• The only context menu options needed are alignnormal/wide/full (and in fact I only use alignfull). The alignment does not affect the inner blocks, which stay within normal alignment unless they have their own alignment options. The primary use case has been creating an alignfull background color that contains a normal-aligned text block -- a very common design pattern that's not currently possible.

  • The only sidebar block settings needed are Background Color and Background Image (with associated fixed/opacity options). Any additional customization can be handled with the custom CSS class. (Including the Background Image option also has the side effect of turning this into a much more useful version of the Cover Block.) (But: if @mtias is right that avoiding that conversation by only including the Background Color option would get this out the door faster, then I'm all for it.)

  • Usability has been simple. Easier than Columns, which have been around for a while now. The only potential issue is that when the section is first added, focus is switched to a paragraph inside the section, so it can be hard to tell that the section was just added until you mouseover it. One possible solution for that is to default to a light gray background color.

mikedance commented Oct 12, 2018

I'm currently building a site with Gutenberg and have made heavy use of a modified version of marcusig's section block. This is what I've learned based on the experience:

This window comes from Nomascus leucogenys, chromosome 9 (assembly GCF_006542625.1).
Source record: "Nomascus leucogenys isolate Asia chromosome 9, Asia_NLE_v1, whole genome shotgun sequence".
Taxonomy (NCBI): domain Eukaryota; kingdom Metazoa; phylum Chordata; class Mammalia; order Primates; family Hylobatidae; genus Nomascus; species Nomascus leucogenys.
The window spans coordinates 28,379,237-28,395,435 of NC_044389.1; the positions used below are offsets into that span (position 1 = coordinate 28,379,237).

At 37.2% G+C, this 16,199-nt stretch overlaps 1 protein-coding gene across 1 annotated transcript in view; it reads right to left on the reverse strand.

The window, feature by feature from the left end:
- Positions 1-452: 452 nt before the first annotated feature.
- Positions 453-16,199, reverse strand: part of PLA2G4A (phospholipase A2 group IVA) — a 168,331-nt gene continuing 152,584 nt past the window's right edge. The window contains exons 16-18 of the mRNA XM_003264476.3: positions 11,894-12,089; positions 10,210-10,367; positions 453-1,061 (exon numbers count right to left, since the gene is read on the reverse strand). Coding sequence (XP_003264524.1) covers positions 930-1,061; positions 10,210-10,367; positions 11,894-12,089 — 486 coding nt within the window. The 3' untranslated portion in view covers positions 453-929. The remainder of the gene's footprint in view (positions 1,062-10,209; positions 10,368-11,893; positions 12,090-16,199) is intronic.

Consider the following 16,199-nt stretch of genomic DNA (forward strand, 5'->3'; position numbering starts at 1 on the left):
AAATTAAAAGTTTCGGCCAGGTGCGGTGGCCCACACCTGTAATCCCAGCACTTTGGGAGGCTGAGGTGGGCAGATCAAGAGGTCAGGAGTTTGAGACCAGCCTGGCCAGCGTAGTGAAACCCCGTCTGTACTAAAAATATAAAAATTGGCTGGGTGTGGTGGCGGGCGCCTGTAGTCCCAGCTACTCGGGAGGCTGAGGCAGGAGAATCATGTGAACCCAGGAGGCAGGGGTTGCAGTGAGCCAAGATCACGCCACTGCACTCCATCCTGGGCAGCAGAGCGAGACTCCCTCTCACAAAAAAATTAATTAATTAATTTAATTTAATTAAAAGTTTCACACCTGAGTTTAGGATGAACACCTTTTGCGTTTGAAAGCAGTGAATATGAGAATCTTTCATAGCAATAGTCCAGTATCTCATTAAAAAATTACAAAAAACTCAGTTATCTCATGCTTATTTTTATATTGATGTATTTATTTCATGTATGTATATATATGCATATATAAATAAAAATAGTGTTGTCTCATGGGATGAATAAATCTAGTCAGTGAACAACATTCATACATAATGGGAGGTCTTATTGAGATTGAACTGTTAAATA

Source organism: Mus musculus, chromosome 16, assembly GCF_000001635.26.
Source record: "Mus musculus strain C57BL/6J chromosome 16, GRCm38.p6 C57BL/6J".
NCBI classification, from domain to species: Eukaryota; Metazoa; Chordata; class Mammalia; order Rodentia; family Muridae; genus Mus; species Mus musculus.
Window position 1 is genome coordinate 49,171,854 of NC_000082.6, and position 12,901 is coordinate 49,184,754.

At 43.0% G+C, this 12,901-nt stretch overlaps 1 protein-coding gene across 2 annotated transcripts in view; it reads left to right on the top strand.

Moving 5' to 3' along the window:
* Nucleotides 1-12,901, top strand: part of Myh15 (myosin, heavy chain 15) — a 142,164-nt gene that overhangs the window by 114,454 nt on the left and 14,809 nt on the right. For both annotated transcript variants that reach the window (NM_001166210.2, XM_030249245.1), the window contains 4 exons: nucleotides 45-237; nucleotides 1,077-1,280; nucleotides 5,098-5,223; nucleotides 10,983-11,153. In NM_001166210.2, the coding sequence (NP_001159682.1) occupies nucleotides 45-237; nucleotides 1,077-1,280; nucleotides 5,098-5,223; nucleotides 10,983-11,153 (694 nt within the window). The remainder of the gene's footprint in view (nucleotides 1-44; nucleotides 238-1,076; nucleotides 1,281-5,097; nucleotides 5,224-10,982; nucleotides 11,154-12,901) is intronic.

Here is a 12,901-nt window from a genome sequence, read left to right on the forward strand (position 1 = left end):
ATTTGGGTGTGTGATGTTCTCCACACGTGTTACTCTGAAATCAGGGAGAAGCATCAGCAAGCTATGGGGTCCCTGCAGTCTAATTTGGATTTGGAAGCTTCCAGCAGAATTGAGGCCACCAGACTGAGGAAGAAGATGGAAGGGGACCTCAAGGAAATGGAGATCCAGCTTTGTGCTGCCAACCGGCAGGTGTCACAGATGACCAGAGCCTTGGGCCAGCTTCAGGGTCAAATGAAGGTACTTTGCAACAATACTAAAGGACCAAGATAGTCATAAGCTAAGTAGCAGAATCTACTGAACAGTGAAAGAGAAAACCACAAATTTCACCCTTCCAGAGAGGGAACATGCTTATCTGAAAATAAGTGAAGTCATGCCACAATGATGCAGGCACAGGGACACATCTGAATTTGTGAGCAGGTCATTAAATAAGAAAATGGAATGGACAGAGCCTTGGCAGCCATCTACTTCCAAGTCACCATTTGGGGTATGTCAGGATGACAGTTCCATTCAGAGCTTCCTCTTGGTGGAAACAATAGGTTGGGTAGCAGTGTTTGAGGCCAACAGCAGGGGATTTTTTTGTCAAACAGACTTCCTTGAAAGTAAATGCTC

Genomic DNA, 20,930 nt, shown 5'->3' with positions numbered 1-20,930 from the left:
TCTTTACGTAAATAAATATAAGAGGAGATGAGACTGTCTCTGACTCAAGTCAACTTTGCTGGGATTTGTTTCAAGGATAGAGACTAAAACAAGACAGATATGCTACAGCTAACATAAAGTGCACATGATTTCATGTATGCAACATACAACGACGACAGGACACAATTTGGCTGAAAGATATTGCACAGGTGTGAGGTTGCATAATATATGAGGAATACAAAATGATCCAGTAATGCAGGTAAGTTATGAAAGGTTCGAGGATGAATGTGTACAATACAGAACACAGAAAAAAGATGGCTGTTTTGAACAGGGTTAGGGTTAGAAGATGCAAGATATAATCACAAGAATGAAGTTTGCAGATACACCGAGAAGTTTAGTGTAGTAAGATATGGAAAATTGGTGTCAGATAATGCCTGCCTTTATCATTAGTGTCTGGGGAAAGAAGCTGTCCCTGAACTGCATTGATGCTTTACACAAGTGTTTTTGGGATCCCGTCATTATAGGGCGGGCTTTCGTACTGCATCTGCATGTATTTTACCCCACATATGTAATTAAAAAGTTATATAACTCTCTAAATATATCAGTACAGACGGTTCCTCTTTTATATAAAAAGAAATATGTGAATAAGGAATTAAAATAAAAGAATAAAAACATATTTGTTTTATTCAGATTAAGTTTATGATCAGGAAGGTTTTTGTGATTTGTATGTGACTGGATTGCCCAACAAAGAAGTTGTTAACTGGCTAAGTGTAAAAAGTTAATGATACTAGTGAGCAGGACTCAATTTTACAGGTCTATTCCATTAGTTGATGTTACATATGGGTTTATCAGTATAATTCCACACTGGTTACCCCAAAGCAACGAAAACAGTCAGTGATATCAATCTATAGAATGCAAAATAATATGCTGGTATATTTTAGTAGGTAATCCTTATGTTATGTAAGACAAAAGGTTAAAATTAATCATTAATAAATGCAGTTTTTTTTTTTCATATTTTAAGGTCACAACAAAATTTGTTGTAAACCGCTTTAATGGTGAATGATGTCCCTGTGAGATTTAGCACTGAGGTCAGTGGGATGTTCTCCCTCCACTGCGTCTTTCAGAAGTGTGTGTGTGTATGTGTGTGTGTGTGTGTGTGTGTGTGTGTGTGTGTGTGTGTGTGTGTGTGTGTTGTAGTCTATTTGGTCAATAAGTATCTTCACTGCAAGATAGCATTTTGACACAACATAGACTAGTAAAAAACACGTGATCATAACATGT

• "Section" is the best name for the block. Its meaning is clear to developers and end users, and it avoids complicating the markup/options by logically using the <section> block.

  • The only context menu options needed are alignnormal/wide/full (and in fact I only use alignfull). The alignment does not affect the inner blocks, which stay within normal alignment unless they have their own alignment options. The primary use case has been creating an alignfull background color that contains a normal-aligned text block -- a very common design pattern that's not currently possible.

  • The only sidebar block settings needed are Background Color and Background Image (with associated fixed/opacity options). Any additional customization can be handled with the custom CSS class. (Including the Background Image option also has the side effect of turning this into a much more useful version of the Cover Block.) (But: if @mtias is right that avoiding that conversation by only including the Background Color option would get this out the door faster, then I'm all for it.)